ESD minimizes abuse and violence through the use of tools that help us to understand and navigate power relationships as well as physically defend ourselves. ESD is about using our bodies and our minds. It teaches awareness, boundary-setting, de-escalation, and how to determine whether it is best to yell, run, or fight in any given situation.
ESD is sometimes summed up in five principles: Think, Yell, Run, Fight, Tell. The ideas and ideology behind these principles can be found throughout history: the idea that there is a time to think, a time to yell, a time to run, a time to fight, and a time to share your story. Each of these elements can be empowering, but ultimately it is only by recognizing your own capabilities that you can dictate the course of your life.
In honor of Black History Month, we dedicate February’s blog to a story of suffering, struggle, survivorship, bravery, and ultimately empowerment. We hope that the story of Biddy Mason, a once-enslaved woman turned thriving survivor and successful entrepreneur, will inspire as it recalls a history of consequence to us all.
This is the story of a woman who, through her determination and strength, became a survivor and successful entrepreneur and philanthropist. Bridget “Biddy Mason was born into slavery, beginning her life in Mississippi, Georgia, and South Carolina. Her enslaver, Robert Marion Smith, moved his family and the people he had enslaved out west to a Mormon community that later became Salt Lake City, Utah. The enslaved weren’t given seats in any of the 300 wagons making up their caravan, so Mason was forced to walk most of the 1,700 miles, care for the Smith party, herd cattle, and raise her three young children, including a newborn.
After a few years, despite knowing that California was a free state, the Smiths decided to relocate to San Bernardino with the still-enslaved Mason and her family. At first, it was the black community in southern California that came to Mason’s aid (Charles and Elizabeth Rowan, then Robert Owens and his son Charles). They informed her that slavery was illegal in California and convinced the L.A. County Sheriff to head off Smith when he tried to avoid California law by moving everyone to Texas.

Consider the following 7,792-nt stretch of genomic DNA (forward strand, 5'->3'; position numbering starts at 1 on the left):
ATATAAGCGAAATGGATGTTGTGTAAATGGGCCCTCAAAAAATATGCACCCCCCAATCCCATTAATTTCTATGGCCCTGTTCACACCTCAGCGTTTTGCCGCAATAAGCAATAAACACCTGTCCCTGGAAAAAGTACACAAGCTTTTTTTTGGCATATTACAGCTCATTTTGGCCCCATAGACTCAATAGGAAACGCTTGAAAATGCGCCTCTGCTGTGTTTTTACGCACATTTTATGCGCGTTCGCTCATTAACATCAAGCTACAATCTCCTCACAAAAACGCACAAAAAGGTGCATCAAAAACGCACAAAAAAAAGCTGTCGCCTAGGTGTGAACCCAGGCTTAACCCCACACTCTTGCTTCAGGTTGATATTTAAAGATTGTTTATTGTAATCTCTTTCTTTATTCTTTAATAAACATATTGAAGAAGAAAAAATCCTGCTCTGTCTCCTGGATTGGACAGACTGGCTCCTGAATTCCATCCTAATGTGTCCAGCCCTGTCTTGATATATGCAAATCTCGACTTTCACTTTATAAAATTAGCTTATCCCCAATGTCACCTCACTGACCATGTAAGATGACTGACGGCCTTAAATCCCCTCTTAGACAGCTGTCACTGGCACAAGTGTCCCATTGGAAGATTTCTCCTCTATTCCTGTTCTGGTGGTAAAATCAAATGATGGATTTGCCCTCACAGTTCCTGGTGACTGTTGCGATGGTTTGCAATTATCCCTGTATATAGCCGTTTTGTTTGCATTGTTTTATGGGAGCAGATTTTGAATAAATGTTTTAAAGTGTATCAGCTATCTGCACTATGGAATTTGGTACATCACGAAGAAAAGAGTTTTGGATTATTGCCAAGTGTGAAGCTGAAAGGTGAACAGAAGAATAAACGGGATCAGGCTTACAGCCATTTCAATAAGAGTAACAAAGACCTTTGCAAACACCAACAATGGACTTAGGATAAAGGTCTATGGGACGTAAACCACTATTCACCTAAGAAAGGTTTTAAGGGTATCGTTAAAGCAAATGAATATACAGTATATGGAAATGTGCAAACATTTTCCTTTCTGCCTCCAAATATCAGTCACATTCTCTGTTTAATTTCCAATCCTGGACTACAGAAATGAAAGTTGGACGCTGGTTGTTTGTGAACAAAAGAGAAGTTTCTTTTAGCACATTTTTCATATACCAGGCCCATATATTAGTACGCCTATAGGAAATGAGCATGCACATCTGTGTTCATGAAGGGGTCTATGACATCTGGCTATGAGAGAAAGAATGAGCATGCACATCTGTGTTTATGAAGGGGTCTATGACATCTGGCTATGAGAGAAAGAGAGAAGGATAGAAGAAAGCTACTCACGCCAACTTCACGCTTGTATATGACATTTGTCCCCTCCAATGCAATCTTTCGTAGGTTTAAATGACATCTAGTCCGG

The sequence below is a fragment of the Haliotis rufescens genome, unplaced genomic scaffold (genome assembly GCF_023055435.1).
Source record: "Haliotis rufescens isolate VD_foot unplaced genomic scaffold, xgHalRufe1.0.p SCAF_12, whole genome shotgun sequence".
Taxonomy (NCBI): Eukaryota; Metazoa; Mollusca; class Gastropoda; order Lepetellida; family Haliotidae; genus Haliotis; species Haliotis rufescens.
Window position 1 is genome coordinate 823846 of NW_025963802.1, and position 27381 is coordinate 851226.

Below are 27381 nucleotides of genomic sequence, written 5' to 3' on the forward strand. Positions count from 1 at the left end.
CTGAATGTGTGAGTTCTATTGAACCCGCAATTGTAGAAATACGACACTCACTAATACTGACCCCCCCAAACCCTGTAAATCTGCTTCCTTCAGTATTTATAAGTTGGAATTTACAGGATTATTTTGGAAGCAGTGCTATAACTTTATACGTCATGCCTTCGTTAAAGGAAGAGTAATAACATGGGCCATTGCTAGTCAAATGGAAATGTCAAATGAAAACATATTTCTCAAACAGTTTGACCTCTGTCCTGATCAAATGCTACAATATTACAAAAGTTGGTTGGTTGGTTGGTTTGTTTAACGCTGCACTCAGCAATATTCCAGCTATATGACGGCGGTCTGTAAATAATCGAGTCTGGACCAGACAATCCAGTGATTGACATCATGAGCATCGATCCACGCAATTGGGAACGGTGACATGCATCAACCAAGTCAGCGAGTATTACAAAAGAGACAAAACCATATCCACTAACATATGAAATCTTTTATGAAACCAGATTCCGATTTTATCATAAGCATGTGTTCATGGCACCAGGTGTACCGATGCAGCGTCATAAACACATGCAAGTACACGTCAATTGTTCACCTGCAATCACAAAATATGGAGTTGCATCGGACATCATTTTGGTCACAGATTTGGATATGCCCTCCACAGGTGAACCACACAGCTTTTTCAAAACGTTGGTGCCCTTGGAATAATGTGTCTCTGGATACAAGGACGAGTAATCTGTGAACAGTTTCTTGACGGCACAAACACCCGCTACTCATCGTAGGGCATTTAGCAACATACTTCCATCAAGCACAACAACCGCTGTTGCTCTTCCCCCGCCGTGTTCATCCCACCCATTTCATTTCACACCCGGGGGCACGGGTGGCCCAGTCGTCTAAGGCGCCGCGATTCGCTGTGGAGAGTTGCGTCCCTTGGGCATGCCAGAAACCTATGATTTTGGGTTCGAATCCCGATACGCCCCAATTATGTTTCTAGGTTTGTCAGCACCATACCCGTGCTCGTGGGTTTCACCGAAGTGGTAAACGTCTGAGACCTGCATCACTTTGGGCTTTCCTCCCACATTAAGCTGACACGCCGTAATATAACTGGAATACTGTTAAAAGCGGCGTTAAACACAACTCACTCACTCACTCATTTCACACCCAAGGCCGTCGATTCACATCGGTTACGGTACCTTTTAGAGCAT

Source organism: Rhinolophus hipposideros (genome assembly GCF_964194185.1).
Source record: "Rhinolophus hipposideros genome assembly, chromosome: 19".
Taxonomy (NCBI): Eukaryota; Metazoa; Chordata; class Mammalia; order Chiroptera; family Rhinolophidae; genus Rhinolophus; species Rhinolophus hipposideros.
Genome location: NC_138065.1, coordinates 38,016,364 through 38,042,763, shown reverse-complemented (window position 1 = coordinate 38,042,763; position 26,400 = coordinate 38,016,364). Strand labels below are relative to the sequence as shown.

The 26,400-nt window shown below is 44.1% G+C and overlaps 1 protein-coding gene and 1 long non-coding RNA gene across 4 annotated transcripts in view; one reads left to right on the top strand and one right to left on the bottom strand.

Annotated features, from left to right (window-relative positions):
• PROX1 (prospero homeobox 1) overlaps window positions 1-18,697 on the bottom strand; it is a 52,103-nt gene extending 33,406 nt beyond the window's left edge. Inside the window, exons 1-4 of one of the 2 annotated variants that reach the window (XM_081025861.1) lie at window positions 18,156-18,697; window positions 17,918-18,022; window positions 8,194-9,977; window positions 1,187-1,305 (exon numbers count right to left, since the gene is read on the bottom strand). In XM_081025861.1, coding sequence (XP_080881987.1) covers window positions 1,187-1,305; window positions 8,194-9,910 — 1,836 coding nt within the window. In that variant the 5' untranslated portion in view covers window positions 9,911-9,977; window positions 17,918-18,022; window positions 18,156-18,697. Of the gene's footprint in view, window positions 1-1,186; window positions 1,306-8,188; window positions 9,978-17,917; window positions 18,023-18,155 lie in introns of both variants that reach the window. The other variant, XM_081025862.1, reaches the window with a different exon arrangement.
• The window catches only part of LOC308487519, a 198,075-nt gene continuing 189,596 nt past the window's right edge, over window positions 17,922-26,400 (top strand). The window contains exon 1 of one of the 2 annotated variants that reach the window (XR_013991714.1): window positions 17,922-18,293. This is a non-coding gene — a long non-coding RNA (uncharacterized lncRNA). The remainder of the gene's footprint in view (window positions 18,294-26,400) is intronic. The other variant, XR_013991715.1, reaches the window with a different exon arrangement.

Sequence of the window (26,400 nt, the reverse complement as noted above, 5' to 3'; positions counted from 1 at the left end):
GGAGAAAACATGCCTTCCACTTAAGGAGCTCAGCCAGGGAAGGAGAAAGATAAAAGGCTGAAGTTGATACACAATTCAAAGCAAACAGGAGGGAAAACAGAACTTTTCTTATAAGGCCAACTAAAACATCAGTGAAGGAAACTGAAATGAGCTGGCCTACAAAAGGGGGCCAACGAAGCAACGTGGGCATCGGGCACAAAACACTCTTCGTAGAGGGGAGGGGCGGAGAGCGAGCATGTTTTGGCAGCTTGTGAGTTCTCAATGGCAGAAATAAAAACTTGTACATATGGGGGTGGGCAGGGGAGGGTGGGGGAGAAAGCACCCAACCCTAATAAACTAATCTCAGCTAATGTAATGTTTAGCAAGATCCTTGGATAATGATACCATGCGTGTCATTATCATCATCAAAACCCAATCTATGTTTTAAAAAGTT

Then, with continued help from the community, Mason empowered herself. Her friends encouraged her to petition the court for her freedom. Mason did just that and won her freedom, something that was still uncommon in 1856. Biddy Mason and her extended family were free.
Soon after, Mason’s daughter Ellen married Charles Owens, and the Mason clan moved from San Bernardino to Los Angeles. Working as a nurse and midwife, Biddy Mason, at the age of 48, had saved enough money to buy a house in downtown Los Angeles. Through hard work, thrift, incredible strength and drive, and what one can only imagine must have been excruciating patience, Mason became the first black woman to own land in Los Angeles.
Mason went on to start the First A.M.E. Church in L.A., telling others, in true ESD fashion, that she wanted to establish “a church that would minister to the mind, body and soul.” That church is 19,000 parishioners strong today. Mason increased her wealth over the years, operating a day nursery and school in the early days and later expanding to other ventures. All the while, Mason bought real estate, building her fortune to $300,000—the equivalent of $6 million today.
As Biddy Mason’s wealth grew, so did her charity and philanthropy. Mason ministered to the poor and hungry, visited prisoners, and helped build schools and hospitals. As she always used to say, "If you hold your hand closed, nothing good can come in. The open hand is blessed, for it gives in abundance, even as it receives."
On January 15, 1891, Bridget “Biddy” Mason died at age 73, a testament to survival and empowerment of self and others. Today, Biddy Mason Memorial Park stands nearby the site of her first home.
U.S. National Park Service, https://www.nps.gov/people/biddymason.htm
First A.M.E. Church of Los Angeles, https://www.famechurchla.org/ministries/about-fame-church/
LA Conservancy, Biddy Mason Memorial Park, https://www.laconservancy.org/locations/biddy-mason-memorial-park
California Historical Society, https://californiahistoricalsociety.org/blog/pioneering-black-urbanites-in-san-francisco-and-los-angeles/
Myrna Oliver, “A Lot of History: Parking Structure Houses Memorial to L.A. Pioneer,” November 17, 1989,https://www.latimes.com/archives/la-xpm-1989-11-17-me-1802-story.html
Jeri Chase Ferris, With Open Hands, A Story About Biddy Mason, Millbrook Press, Minneapolis, 1999, https://bit.ly/3uTMZ10.